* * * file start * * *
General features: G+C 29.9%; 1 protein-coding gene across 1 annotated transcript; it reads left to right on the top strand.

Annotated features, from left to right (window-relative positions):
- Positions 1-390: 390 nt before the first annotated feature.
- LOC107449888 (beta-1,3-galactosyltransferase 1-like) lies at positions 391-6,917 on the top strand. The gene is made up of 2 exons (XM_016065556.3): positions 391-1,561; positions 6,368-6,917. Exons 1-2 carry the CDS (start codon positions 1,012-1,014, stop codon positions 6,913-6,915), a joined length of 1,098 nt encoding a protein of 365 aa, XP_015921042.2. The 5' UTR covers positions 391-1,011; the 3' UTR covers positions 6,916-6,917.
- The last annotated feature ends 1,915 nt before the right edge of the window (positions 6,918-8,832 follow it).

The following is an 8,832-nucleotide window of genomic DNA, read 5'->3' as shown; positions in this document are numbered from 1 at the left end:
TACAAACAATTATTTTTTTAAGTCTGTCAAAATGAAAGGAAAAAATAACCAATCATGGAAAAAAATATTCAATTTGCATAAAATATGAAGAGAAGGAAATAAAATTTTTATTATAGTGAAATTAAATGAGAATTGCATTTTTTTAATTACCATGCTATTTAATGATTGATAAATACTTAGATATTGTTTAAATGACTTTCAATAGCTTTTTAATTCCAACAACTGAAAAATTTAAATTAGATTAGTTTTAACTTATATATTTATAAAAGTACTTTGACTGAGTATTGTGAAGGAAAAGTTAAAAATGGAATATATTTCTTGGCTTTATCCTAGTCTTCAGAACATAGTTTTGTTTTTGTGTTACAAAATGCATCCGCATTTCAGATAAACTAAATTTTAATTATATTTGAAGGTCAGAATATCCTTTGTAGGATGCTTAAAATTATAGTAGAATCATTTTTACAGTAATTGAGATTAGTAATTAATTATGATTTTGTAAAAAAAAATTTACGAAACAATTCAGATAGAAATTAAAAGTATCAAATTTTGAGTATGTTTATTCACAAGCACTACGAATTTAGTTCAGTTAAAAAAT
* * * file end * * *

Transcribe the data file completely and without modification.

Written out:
General features: G+C 29.9%; 1 protein-coding gene across 1 annotated transcript; it reads left to right on the top strand.

Annotated features, from left to right (window-relative positions):
- Positions 1-390: 390 nt before the first annotated feature.
- LOC107449888 (beta-1,3-galactosyltransferase 1-like) lies at positions 391-6,917 on the top strand. The gene is made up of 2 exons (XM_016065556.3): positions 391-1,561; positions 6,368-6,917. Exons 1-2 carry the CDS (start codon positions 1,012-1,014, stop codon positions 6,913-6,915), a joined length of 1,098 nt encoding a protein of 365 aa, XP_015921042.2. The 5' UTR covers positions 391-1,011; the 3' UTR covers positions 6,916-6,917.
- The last annotated feature ends 1,915 nt before the right edge of the window (positions 6,918-8,832 follow it).

The following is an 8,832-nucleotide window of genomic DNA, read 5'->3' as shown; positions in this document are numbered from 1 at the left end:
TACAAACAATTATTTTTTTAAGTCTGTCAAAATGAAAGGAAAAAATAACCAATCATGGAAAAAAATATTCAATTTGCATAAAATATGAAGAGAAGGAAATAAAATTTTTATTATAGTGAAATTAAATGAGAATTGCATTTTTTTAATTACCATGCTATTTAATGATTGATAAATACTTAGATATTGTTTAAATGACTTTCAATAGCTTTTTAATTCCAACAACTGAAAAATTTAAATTAGATTAGTTTTAACTTATATATTTATAAAAGTACTTTGACTGAGTATTGTGAAGGAAAAGTTAAAAATGGAATATATTTCTTGGCTTTATCCTAGTCTTCAGAACATAGTTTTGTTTTTGTGTTACAAAATGCATCCGCATTTCAGATAAACTAAATTTTAATTATATTTGAAGGTCAGAATATCCTTTGTAGGATGCTTAAAATTATAGTAGAATCATTTTTACAGTAATTGAGATTAGTAATTAATTATGATTTTGTAAAAAAAAATTTACGAAACAATTCAGATAGAAATTAAAAGTATCAAATTTTGAGTATGTTTATTCACAAGCACTACGAATTTAGTTCAGTTAAAAAAT